JAMESTOWN, N.D. - As Shar Berns' husband looked her in the eyes and told her that her best friend, a woman she had come to love in the past eight years, was dead, Berns could hardly muster a response.
"We were supposed to have lunch next Thursday. It just, it just doesn't seem real," she said.
Her friend, Allison Deutscher, 36, Deutscher's husband, Aaron, 34, and the couple's 18-month-old daughter, Brielle, were killed Friday evening in a head-on collision on Interstate 94 west of Jamestown.
The West Fargo family was on their way to a weekend at Aaron's parents' home in Bismarck when their 2009 Subaru Forester was struck by a pickup heading the wrong direction in the westbound lane.
The accident occurred at 7:18 p.m. at mile marker 225 on I-94, about 33 miles west of Jamestown, according to the report from North Dakota State Patrol Sgt. Tom Herzig.
The driver of the 1994 Chevrolet pickup, 28-year-old Wyatt Klein, also was killed in the accident.
Herzig said alcohol was a factor in the accident, as authorities smelled alcohol on Klein and in his pickup.
This is a fact Lynn Mickelson, Allison Deutscher's father, is furious about. He said when the patrol officer told him alcohol had been a factor, the thought made him sick to his stomach.
For the three people he "loved to death" to be taken away so abruptly, Mickelson said that when the patrol officer first came to his door Friday, it was like a dream.
"Shock, pure shock. I didn't think what I was hearing was real," he said. "I kept thinking, 'Not my Allie, they couldn't be talking about my Allie.' "The accident remains under investigation by the Highway Patrol.
To make matters more heart-breaking for their families, Mickelson said his daughter was 3½ months pregnant.
Eric Mickelson, Allison Deutscher's brother, described his sister as the "friendly, outgoing, energetic person everyone wanted to be around." He said he still has yet to come to terms with the fact that she's gone, but it will be the little things he shared with her that he will miss the most. That, and not being able to see Brielle grow up.
"When (Allison) was in high school, she took Spanish, which I never did, and the one word she taught me was 'hola,' " Mickelson said. "And even twenty-some years later, when I would talk to her on the phone, the first thing we would say to each other was 'hola.' "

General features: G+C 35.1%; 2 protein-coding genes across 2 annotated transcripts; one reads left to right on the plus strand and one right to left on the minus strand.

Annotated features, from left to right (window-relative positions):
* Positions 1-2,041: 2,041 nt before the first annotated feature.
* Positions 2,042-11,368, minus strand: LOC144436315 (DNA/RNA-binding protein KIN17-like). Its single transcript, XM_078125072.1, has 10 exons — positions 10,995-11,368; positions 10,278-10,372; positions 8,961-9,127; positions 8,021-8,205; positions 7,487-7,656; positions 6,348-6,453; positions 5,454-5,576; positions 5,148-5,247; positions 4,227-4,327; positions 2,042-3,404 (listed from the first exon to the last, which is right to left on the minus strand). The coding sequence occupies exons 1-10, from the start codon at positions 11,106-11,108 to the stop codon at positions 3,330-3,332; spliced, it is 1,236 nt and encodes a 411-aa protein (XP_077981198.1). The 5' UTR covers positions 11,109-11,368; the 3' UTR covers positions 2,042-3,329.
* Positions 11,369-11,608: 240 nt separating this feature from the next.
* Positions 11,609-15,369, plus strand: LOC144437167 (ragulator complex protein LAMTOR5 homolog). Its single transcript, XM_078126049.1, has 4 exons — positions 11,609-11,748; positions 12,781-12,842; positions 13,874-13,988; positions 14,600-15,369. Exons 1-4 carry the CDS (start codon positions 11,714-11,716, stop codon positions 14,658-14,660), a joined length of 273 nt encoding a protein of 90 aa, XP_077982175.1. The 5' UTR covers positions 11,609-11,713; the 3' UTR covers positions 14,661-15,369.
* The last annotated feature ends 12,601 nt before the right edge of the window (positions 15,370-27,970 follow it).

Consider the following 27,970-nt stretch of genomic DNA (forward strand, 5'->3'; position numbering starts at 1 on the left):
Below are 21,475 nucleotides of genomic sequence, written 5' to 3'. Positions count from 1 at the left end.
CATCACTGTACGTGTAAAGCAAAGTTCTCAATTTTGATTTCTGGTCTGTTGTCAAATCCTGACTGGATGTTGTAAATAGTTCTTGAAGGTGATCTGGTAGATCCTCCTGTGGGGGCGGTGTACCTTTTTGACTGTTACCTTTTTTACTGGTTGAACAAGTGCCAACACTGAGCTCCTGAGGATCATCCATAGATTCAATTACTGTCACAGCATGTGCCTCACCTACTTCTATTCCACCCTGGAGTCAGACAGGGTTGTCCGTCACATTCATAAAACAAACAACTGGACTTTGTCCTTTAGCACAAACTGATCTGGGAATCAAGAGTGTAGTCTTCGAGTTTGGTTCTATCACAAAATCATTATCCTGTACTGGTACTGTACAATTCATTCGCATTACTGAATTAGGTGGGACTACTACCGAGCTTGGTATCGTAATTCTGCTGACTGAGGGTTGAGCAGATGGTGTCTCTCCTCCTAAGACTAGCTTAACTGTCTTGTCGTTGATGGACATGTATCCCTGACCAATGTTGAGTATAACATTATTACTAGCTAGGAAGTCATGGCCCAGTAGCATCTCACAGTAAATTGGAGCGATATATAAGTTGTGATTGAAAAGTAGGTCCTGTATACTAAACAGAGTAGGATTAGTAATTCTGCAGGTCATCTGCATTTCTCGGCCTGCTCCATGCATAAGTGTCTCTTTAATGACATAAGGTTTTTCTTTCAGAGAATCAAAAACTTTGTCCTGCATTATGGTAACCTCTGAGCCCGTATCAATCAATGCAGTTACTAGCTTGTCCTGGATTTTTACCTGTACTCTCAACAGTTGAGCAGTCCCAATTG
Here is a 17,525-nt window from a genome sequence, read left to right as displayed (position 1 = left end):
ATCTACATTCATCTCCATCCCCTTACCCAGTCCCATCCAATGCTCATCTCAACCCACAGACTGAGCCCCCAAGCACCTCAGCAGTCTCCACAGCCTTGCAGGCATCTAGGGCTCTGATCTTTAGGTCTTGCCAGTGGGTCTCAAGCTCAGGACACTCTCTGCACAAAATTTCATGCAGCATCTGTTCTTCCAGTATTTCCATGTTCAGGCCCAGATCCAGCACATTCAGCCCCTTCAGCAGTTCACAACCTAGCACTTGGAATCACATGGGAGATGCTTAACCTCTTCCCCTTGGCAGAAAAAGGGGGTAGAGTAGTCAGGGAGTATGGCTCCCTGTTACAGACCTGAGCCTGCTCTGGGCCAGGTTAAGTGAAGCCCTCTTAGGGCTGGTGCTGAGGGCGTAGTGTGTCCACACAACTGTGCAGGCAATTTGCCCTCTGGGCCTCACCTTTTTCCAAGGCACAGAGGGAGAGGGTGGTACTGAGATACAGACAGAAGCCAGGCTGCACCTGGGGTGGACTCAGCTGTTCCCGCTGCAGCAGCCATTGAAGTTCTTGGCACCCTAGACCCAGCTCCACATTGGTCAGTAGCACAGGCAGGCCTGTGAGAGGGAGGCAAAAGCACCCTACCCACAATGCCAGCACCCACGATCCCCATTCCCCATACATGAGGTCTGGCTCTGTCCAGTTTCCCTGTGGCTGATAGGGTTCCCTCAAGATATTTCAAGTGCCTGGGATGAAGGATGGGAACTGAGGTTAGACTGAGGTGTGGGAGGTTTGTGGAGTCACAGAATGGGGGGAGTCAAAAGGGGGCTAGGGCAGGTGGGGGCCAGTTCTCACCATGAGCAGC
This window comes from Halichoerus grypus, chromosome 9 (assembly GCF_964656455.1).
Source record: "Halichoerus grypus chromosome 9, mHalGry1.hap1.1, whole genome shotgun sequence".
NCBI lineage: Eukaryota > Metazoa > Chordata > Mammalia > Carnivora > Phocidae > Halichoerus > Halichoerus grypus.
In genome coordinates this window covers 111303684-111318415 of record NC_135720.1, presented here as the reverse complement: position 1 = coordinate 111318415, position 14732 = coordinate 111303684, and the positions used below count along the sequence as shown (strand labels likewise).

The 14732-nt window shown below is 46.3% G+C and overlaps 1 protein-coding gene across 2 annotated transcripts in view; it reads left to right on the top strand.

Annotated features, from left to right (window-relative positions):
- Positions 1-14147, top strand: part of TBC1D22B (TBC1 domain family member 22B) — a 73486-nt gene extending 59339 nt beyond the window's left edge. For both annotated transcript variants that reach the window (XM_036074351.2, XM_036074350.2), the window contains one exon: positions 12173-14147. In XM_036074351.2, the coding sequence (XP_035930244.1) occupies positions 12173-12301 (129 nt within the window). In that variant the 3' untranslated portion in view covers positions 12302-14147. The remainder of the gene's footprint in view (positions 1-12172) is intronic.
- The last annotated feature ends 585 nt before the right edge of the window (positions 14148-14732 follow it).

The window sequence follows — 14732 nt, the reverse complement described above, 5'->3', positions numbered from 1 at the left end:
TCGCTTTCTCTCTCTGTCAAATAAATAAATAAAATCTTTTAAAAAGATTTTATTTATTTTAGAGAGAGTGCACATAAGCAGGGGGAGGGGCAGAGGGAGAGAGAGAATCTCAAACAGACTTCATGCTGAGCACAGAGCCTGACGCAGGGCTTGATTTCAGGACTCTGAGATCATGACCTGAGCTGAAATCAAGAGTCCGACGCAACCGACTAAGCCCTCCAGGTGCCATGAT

Aaron's father, Tom Deutscher, overcome with grief, said it was too difficult to talk about his son, but that he loved Aaron, Allison and Brielle with all his heart.
Friends of the family are also reeling from the loss. Tiffany Bolgrean knew Allison for 15 years, when they both started working together at The Forum.
"She left a little sticky note on my desk when I first started that said 'we're meeting at Rooter's for drinks at 5:01,' " she said with a laugh and then a stifled sob. "We were friends ever since, and you honestly couldn't ask for a more spirited, drop-whatever-she's-doing-to-help-ya kind of friend."
Berns also met Allison Deutscher through The Forum, where she worked for more than a decade in advertising before she began her job at Clinical Supplies Management Inc. last January. Aaron Deutscher worked for Phoenix International in information technology.
Berns described Aaron and Allison Deutscher as opposites that attracted to each other. He was the quiet one compared to his wife who loved attending as many concerts as she could. But Berns said Aaron was a genuine person and an incredible father.
"Seeing the way he changed when Brielle was born, he worked very hard at being the best dad he could be," she said.
Through the tears, the questions and the grief, one "shining light" from this tragedy, said Lynn Mickelson, was the call he received from the Lions Eye Bank of North Dakota, alerting him that more people can now see because his daughter, son-in-law and granddaughter were organ donors.
"I look at Brielle's picture, and I think how those pretty blue eyes are now someplace else. Those pretty blue eyes are still around," he said.